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Vulpine City Backpack



Comfortable, weatherproof and has plenty of room – but room for some improvement, too
Understated looks
Detachable raincover
Lots of space
Roll-top has a tendency to unroll

At every product is thoroughly tested for as long as it takes to get a proper insight into how well it works. Our reviewers are experienced cyclists that we trust to be objective. While we strive to ensure that opinions expressed are backed up by facts, reviews are by their nature an informed opinion, not a definitive verdict. We don't intentionally try to break anything (except locks) but we do try to look for weak points in any design. The overall score is not just an average of the other scores: it reflects both a product's function and value – with value determined by how a product compares with items of similar spec, quality, and price.

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The Vulpine City Backpack is comfortable, carries lots – possibly more than you should be aiming to – and comes with a detachable rain cover. I think it looks good and apparently it'll get better with age. I'll have to get back to you on that. It does have a few flaws in the design, though.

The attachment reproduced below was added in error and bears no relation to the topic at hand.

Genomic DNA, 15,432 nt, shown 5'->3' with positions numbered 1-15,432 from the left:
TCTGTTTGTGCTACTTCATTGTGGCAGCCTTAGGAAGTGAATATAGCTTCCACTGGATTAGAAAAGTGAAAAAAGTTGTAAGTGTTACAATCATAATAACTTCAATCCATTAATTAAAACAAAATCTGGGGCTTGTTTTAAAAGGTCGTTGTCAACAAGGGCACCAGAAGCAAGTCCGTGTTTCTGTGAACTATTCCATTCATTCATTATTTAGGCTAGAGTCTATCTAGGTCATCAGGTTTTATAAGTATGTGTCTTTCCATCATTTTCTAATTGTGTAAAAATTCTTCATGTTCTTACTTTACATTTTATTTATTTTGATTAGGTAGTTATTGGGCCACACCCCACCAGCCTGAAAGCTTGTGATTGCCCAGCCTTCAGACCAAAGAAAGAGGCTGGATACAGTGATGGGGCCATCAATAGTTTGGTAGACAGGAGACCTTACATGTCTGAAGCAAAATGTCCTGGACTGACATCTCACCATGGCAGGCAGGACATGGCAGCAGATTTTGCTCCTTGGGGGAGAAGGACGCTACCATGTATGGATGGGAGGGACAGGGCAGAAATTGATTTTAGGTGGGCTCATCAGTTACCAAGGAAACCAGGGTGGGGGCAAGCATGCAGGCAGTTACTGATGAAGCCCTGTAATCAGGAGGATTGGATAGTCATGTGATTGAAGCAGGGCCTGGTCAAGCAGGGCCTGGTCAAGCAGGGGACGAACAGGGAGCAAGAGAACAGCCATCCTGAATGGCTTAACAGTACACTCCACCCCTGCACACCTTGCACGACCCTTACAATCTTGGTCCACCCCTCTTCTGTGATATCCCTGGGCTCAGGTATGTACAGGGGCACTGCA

In our guide to the best cycling backpacks (linked below), we recommend a maximum capacity of about 20 litres for comfortable carrying. The City Backpack can go up to 26 litres when unrolled, 18 when rolled. That's a generous amount of space, and if you're happy to lug that amount of stuff around on your back, this is a stylish way to do it.

> Buy this online here

There's a laptop section inside – it swallows a 15in laptop easily and will take bigger – but that's it for internal organisation. As it's quite a big bag (and there are no side straps for cinching it in) things can get a bit lost inside, so be prepared to spend time rummaging.